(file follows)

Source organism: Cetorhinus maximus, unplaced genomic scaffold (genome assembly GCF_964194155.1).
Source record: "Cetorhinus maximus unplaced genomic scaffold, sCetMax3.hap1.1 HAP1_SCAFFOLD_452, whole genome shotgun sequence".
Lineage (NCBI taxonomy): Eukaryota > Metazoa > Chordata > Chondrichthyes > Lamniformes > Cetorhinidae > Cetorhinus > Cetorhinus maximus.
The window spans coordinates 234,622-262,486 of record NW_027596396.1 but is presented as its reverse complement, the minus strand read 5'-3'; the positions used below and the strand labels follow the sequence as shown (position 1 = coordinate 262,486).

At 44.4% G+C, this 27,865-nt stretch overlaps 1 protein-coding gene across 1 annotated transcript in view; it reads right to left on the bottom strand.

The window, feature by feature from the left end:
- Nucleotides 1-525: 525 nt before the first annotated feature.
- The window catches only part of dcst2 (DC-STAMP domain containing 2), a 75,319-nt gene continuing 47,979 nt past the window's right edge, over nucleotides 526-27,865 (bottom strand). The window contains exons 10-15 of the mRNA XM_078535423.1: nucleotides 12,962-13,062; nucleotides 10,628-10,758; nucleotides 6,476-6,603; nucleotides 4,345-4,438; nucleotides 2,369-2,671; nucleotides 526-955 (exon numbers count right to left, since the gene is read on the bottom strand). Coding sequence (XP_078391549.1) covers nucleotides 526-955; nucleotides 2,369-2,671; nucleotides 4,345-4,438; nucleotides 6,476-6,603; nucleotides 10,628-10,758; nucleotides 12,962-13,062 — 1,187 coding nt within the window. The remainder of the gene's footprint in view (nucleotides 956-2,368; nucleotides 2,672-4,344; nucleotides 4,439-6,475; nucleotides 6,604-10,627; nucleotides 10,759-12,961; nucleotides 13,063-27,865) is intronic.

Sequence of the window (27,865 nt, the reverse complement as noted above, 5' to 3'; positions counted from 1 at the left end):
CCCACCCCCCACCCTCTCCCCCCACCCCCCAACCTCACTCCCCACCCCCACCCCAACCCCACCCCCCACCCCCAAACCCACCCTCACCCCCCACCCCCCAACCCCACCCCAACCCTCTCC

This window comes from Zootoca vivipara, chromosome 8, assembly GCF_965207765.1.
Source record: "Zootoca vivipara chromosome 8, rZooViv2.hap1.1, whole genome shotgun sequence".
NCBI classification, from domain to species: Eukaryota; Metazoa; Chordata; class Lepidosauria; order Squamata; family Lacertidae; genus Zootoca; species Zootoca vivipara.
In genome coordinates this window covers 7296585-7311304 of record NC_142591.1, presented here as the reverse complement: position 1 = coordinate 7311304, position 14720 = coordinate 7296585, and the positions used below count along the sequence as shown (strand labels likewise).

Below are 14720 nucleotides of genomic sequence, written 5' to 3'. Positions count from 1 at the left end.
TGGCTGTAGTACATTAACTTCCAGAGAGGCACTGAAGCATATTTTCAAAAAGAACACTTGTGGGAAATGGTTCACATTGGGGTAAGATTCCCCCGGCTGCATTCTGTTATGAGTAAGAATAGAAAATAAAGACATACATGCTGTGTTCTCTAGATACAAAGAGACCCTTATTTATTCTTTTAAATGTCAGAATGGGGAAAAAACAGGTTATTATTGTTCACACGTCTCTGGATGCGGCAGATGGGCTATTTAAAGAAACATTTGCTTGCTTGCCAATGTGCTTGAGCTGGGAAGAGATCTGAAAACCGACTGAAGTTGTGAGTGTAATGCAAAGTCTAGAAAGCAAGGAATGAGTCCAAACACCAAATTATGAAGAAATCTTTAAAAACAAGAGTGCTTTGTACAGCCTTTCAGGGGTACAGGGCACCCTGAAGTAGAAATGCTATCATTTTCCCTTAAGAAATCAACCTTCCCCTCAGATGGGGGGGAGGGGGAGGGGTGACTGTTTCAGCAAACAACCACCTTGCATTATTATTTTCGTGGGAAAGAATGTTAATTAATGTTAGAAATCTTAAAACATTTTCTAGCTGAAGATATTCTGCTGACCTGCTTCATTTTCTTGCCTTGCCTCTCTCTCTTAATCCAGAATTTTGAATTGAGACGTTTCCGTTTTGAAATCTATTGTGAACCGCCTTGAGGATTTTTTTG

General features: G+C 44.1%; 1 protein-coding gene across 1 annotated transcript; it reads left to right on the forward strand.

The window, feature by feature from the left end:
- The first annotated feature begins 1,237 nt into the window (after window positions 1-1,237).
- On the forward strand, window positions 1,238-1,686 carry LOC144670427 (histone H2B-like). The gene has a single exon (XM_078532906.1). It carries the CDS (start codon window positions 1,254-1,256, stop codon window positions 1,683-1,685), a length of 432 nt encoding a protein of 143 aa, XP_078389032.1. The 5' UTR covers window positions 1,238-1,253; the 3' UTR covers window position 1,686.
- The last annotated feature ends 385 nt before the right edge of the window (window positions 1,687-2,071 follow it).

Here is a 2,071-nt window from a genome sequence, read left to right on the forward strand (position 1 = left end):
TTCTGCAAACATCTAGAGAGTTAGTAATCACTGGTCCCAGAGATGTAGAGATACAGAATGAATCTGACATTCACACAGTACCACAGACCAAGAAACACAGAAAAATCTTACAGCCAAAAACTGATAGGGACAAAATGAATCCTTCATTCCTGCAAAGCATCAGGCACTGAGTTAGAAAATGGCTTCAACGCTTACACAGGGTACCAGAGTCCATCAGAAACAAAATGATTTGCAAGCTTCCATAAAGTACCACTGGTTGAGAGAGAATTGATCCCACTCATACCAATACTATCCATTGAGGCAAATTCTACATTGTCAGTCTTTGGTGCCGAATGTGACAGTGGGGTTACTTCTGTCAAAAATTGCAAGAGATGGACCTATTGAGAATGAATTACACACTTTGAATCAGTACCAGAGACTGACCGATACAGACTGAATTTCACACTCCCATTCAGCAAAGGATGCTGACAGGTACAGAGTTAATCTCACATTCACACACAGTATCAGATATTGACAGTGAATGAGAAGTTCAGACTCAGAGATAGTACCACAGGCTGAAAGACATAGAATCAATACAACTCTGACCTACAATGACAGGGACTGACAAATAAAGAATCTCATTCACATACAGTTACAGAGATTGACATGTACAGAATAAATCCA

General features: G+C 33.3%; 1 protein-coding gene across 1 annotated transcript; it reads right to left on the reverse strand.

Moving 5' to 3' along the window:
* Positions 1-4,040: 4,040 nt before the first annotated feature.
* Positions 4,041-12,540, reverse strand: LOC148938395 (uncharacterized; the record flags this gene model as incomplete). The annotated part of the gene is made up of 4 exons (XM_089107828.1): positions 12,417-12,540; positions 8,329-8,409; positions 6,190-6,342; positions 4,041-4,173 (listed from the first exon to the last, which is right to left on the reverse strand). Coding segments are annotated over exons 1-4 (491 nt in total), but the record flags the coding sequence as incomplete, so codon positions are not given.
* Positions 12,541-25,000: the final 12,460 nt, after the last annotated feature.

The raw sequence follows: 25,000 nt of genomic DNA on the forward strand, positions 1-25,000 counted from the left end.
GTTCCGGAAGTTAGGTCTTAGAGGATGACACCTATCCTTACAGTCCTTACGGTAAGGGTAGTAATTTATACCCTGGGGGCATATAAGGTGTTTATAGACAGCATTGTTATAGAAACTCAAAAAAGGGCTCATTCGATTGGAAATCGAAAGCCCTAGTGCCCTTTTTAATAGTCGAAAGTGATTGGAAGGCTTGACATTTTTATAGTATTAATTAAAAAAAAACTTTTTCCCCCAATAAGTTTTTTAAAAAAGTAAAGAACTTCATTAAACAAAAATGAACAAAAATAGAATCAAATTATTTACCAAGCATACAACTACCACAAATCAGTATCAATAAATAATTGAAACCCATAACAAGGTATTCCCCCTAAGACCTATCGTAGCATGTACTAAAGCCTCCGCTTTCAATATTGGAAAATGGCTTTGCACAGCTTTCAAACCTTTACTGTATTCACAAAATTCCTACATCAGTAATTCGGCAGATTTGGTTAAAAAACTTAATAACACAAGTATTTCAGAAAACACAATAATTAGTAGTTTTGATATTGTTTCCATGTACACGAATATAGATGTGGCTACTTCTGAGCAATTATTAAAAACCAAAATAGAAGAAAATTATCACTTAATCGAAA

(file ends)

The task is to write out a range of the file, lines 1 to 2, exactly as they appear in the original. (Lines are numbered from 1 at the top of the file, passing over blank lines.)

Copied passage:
Source organism: Cetorhinus maximus, unplaced genomic scaffold (genome assembly GCF_964194155.1).
Source record: "Cetorhinus maximus unplaced genomic scaffold, sCetMax3.hap1.1 HAP1_SCAFFOLD_452, whole genome shotgun sequence".